Had you travelled the Caribbean ahead of the England series and asked cricket fans if they thought the West Indies had it in them to win the series, only a handful of hopeless optimists might have answered in the affirmative. The suggestion that the West Indies would win the first two Tests would have invited eye-rolls and howls of “are you crazy”.
This was the team, remember, that was clobbered by Bangladesh barely two months ago and by India before that. The team ranked eighth was going up against the third best Test cricket squad in the world. This was also the team that had endured a long dark period, marked by discord, disappointments and dismal performances on the field.
The dark days stretched so long even the most ardent of supporters thought they would ever end. The West Indies had dominated cricket for nearly two decades. That great era, however, was lodged in the distant past. Return to those glory days was not even on the horizon.
But, then the English came and were crushed. The Caribbean began to dream again. Two Twenty20 World Cup wins had offered a glimpse into their capabilities in cricket’s briefest format. Now, they were flexing muscles in the other formats as well.
To be sure, the West Indies had shown signs of life earlier as well. They won a famous victory at Headingley in August 2017 and beat Pakistan in the United Arab Emirates in October 2016 and then at home in May 2017. But, then they quickly slid back to their wasteful ways.
What appeared to be new beginnings, especially to the more optimistic among us (we often hear that cricket needs a good West Indies team), were simply fluctuations in performance over the course of time. Every now and then the team would flatter to deceive with a good performance. It wasn’t a sign of a turnaround. It just meant they did unusually well or the opposition was particularly bad.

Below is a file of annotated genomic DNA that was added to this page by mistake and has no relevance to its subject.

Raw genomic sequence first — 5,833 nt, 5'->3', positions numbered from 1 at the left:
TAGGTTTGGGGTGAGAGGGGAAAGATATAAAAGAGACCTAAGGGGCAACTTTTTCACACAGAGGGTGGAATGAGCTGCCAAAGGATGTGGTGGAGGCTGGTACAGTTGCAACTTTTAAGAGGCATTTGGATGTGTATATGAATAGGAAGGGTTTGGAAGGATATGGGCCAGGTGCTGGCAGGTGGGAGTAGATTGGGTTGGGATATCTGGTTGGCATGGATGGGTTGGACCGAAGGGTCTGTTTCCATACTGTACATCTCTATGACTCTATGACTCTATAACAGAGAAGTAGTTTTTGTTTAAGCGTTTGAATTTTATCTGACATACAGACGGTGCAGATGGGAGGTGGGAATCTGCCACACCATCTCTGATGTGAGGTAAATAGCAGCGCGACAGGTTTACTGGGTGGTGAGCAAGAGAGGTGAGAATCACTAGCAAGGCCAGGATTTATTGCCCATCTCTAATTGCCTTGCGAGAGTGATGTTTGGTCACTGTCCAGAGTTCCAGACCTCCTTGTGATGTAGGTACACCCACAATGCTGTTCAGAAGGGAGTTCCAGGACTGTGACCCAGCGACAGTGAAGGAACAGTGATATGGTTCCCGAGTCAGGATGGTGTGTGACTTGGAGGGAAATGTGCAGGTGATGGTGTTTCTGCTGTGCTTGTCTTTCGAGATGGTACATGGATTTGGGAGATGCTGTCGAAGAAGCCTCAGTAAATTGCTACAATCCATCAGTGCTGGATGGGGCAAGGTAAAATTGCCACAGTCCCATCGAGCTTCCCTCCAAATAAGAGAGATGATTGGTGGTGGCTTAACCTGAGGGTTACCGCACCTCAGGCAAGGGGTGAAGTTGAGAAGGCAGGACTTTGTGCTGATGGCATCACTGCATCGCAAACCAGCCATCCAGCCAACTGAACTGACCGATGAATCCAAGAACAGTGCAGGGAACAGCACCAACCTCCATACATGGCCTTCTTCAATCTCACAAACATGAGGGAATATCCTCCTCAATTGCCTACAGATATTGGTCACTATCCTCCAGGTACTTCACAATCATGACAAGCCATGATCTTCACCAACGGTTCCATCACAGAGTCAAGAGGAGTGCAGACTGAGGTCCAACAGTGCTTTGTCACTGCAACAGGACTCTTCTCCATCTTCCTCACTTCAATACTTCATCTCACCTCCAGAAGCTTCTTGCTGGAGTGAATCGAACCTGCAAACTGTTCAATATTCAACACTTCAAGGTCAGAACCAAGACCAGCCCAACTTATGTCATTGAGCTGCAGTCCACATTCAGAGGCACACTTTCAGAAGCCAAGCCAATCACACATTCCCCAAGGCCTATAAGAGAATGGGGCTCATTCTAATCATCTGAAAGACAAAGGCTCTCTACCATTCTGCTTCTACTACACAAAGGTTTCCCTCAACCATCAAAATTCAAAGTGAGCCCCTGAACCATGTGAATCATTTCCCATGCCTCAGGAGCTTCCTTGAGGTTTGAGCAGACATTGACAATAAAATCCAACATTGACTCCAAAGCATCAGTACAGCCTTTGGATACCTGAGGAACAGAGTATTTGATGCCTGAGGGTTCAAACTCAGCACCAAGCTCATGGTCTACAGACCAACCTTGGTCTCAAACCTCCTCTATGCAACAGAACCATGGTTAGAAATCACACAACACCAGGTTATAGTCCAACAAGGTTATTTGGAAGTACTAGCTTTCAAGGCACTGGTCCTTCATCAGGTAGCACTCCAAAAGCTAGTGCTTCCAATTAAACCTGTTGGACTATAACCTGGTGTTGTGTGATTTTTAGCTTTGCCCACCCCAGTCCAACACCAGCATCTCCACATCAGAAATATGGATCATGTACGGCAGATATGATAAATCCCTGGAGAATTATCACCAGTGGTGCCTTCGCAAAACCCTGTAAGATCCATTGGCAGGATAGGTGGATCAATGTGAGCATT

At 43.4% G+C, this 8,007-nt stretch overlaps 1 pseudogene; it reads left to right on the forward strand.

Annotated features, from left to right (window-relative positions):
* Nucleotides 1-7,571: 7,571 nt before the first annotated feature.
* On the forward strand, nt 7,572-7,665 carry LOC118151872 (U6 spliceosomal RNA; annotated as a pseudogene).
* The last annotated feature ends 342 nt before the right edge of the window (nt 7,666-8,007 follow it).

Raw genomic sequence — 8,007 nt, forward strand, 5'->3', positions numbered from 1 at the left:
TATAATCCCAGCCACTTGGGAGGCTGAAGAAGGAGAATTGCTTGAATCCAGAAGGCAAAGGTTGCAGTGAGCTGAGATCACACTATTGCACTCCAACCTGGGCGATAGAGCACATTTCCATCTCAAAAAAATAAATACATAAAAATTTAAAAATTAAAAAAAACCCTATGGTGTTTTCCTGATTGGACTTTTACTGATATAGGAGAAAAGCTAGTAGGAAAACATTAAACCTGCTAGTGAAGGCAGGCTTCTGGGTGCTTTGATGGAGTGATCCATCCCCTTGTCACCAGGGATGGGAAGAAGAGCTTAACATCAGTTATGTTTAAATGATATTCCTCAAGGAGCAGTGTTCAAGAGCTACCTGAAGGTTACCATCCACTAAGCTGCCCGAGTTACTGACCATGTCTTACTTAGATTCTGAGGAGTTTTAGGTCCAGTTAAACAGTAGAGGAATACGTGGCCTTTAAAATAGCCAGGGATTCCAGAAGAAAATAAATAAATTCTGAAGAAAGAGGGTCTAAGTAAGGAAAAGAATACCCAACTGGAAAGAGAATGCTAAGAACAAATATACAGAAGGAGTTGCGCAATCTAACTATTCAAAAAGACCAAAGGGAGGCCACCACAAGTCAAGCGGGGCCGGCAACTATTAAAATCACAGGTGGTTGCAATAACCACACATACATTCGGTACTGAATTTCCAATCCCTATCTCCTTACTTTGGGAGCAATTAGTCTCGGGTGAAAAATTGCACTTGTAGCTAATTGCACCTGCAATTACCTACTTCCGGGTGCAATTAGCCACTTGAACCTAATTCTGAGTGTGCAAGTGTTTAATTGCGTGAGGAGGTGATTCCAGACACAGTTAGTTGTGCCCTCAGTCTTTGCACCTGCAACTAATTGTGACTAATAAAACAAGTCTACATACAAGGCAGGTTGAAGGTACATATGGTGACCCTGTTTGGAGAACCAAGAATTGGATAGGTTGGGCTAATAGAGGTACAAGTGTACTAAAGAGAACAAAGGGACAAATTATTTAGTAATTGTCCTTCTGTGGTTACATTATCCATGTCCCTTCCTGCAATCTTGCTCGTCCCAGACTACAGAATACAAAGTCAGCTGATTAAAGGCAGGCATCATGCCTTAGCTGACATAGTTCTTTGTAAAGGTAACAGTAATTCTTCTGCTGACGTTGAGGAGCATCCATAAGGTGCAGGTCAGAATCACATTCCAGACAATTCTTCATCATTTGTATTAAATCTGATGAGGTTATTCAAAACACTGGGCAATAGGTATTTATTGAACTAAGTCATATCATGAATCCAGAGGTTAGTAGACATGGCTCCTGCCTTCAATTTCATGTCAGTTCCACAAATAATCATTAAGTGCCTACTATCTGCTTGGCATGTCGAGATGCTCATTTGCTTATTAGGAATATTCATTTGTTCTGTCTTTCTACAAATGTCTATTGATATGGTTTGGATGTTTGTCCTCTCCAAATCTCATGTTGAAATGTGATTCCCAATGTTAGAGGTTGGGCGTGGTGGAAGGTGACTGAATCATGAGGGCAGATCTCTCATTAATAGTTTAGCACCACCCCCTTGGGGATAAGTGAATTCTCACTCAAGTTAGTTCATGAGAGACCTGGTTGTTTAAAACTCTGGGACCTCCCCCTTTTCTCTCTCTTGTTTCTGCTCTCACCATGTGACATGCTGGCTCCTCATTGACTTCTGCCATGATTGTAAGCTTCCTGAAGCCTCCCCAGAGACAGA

This time, however, things seemed different. The wins came on the back of a potent pace-bowling attack, once the mainstay of West Indies cricket.
Writing in The Hindu some years ago, former Australian captain and batting great Greg Chappell said: “If a team cannot take 20 wickets, it will not win consistently. It is bowlers who win Test matches; batsmen set them up or finish them off.”
“Don't misunderstand me — I am not saying that batting is not important; it is, but, there is a better, sure-fire way of building a world-beating team: focus on finding a well-balanced attack that can take wickets in all conditions.”
“Out and out pace has to be the first, and second, priority.”
“Failing that, you want variety, including bounce; bounce, above all else, gets good players out.”
The West Indies appear to have that now, and since it is a fairly young attack, it should serve them well for years to come. At 30, Shannon Gabriel and Kemar Roach have a few years left in them, and Alzarri Joseph, Jason Holder, Keemo Paul and Oshane Thomas are all in their early to mid-20s.
All have serious wicket-taking capabilities. As a unit, they brandish all the tools of the trade.
Gabriel and Thomas are both capable of formidable pace, the kind that unsettle even the most composed batsman.
Roach is the team’s most skilled bowler. No longer the young tearaway whose pace so discomfited Ricky Ponting, he is now a master of swing and seam, with a particularly effective method of troubling lefthanders from round the wicket.